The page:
US Navy Releases Photos, Video of Chinese Warship Harassing American Destroyer In the Taiwan Strait

Photo Credit: Mass Communication Specialist 1st Class Andre T. Richard / U.S. Navy
Photo Credit: Mass Communication Specialist 1st Class Andre T. Richard / U.S. Navy

The US Indo-Pacific Command (USINDOPACOM) has released photos and video of a Chinese warship performing dangerous maneuvers near the USS Chung-Hoon (DDG-93) while the vessel was transiting through the Taiwan Strait. Officials from both countries have commented on the near-miss, each blaming the other for the recent escalation of tensions between China and the United States.

USS Chung-Hoon (DDG-93) returning to port
USS Chung-Hoon (DDG-93) returning to port after a six-month deployment, October 2013. (Photo Credit: MC2 Sean Furey / U.S. Navy / Wikimedia Commons / Public Domain)

In a video released by the US Navy, Chung-Hoon and the Royal Canadian Navy frigate HMCS Montréal (FFH-336) are seen transiting through the Taiwan Strait when the People’s Liberation Army (Navy) guided-destroyer Luyang III (DDG-132) overtakes Chung-Hoon on her port side and cuts the vessel off at the bow, coming within 150 yards.

According to Global News, the Chinese crew told the American Aegis destroyer to move or there’d be a collision, to which Chung-Hoon responded by telling the warship to stay clear. Ultimately, the latter had to slow down to 10 knots and alter course.

“During the transit, PLA(N) LUYANG III DDG 132 (PRC LY 132) executed maneuvers in an unsafe manner in the vicinity of Chung-Hoon,” USINDOPACOM said in an official statement. “The PRC LY 132 overtook Chung-Hoon on their port side and crossed their bow at 150 yards. Chung-Hoon maintained course and slowed to 10 kts to avoid a collision.”

According to the statement, the warship continued to act aggressively toward the American destroyer. “The PRC LY 132 crossed Chung-Hoon‘s bow a second time starboard to port at 2,000 yards and remained off Chung-Hoon‘s port bow. The LY 132‘s closest point of approach was 150 yards and its actions violated the maritime ‘Rules of the Road’ of safe passage in international waters.”

Luyang III (DDG-132) transiting near the USS Chung-Hoon (DDG-93) in the Taiwan Strait
Luyang III (DDG-132) performing maneuvers near the USS Chung-Hoon (DDG-93) in the Taiwan Strait, June 2023. (Photo Credit: Mass Communication Specialist 1st Class Andre T. Richard / U.S. Navy)

Chung-Hoon and Montréal had been sailing together in the South China Sea for just under a week prior to entering the Taiwan Strait. According to Global News, which has journalists onboard the Canadian frigate, Chinese ships could be seen shadowing the convoy on and off throughout the journey.

The incident occurred less than a week after a Sheyang J-16, operated by the People’s Liberation Army Air Force, flew within 400 feet of the nose of a US Air Force-flown Boeing RC-135 reconnaissance aircraft.

HMCS Montréal (FFH-336) leaving port
HMCS Montréal (FFH-336) leaving Glasgow to begin the Joint Warrior 17/2 exercise, October 2017. (Photo Credit: Mark Harkin / Wikimedia Commons CC BY 2.0)

In his first public address to the international community since taking office in March 2023, Defense Minister Gen. Li Shangfu told the annual Shangri-La Dialogue summit in Singapore that China “must prevent attempts that try to use those freedom of navigation [patrols], that innocent passage, to exercise hegemony of navigation.”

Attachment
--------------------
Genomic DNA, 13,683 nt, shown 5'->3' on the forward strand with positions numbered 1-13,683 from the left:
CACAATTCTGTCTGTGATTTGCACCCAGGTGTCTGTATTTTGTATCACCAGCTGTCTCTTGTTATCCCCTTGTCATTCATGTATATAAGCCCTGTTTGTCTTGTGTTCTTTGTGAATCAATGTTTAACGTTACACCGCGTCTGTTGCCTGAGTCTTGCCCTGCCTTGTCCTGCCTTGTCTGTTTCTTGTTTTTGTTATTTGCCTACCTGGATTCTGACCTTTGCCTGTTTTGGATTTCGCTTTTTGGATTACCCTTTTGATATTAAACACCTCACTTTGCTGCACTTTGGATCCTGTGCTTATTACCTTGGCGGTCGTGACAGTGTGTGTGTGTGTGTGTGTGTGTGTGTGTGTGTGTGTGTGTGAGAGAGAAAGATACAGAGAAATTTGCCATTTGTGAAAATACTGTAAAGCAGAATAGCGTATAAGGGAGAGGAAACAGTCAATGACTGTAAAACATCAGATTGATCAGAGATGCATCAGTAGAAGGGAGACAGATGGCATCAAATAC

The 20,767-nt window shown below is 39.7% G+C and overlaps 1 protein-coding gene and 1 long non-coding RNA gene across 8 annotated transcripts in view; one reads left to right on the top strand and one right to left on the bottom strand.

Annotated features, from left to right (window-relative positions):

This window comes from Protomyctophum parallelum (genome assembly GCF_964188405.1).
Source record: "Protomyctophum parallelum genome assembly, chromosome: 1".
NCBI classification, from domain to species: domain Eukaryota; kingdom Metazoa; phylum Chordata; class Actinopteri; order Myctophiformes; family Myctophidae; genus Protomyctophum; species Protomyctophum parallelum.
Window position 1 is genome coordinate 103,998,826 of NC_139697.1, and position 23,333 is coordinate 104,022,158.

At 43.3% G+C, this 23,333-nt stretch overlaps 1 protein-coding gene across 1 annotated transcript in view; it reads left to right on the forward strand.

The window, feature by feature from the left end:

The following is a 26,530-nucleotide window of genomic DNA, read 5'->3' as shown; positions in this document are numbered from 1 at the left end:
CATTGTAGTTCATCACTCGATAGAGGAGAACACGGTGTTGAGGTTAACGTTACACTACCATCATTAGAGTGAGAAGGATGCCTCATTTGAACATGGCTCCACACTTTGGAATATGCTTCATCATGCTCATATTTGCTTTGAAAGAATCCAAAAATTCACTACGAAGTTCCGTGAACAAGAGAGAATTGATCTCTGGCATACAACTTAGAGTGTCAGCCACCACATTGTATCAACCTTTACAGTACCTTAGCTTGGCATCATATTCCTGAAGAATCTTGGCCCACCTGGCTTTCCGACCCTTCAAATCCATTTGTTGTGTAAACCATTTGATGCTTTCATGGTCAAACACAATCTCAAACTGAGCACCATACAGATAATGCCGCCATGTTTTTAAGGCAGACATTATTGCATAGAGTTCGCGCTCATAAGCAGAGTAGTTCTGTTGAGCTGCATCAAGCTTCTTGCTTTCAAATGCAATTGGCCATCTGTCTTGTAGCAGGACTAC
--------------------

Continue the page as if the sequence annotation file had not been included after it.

Two separate Chinese officials have also commented on the incident between Luyang III and Chung-Hoon in the Taiwan Strait. In an interview with Global News, a spokesperson for the Chinese embassy in Canada said the US Navy and Royal Canadian Navy ships had “hyped (the sailing) up publicly,” adding that the People’s Liberation Army’s monitoring of the voyage had been lawful and professional.

Wang Wenbin, a spokesperson for the Chinese Foreign Ministry, echoed these sentiments, saying at a press conference, “The measures taken by the Chinese military are completely reasonable, legitimate, and professional and safe. The US had caused trouble and provocation first, while China dealt with it in accordance with the law and regulations afterwards.”

US Secretary of Defense Lloyd Austin, also speaking at the Shangri-La Dialogue, said the US government wouldn’t “flinch in the face of bullying or coercion” when it came to China, adding that vessels and aircraft will continue to travel through the Taiwan Strait and the South China Sea, as they are international waters.

More from us: Archaeologists Uncover Hoard of Coins Belonging to Fearsome Ancient Roman Legion

The last time the US and Canada performed a joint-passage through the Taiwan Strait was in September 2022.

Clare Fitzgerald

Clare Fitzgerald is a Writer and Editor with eight years of experience in the online content sphere. Graduating with a Bachelor of Arts from King’s University College at Western University, her portfolio includes coverage of digital media, current affairs, history and true crime.

Among her accomplishments are being the Founder of the true crime blog, Stories of the Unsolved, which garners between 400,000 and 500,000 views annually, and a contributor for John Lordan’s Seriously Mysterious podcast. Prior to its hiatus, she also served as the Head of Content for UK YouTube publication, TenEighty Magazine.

In her spare time, Clare likes to play Pokemon GO and re-watch Heartland over and over (and over) again. She’ll also rave about her three Maltese dogs whenever she gets the chance.

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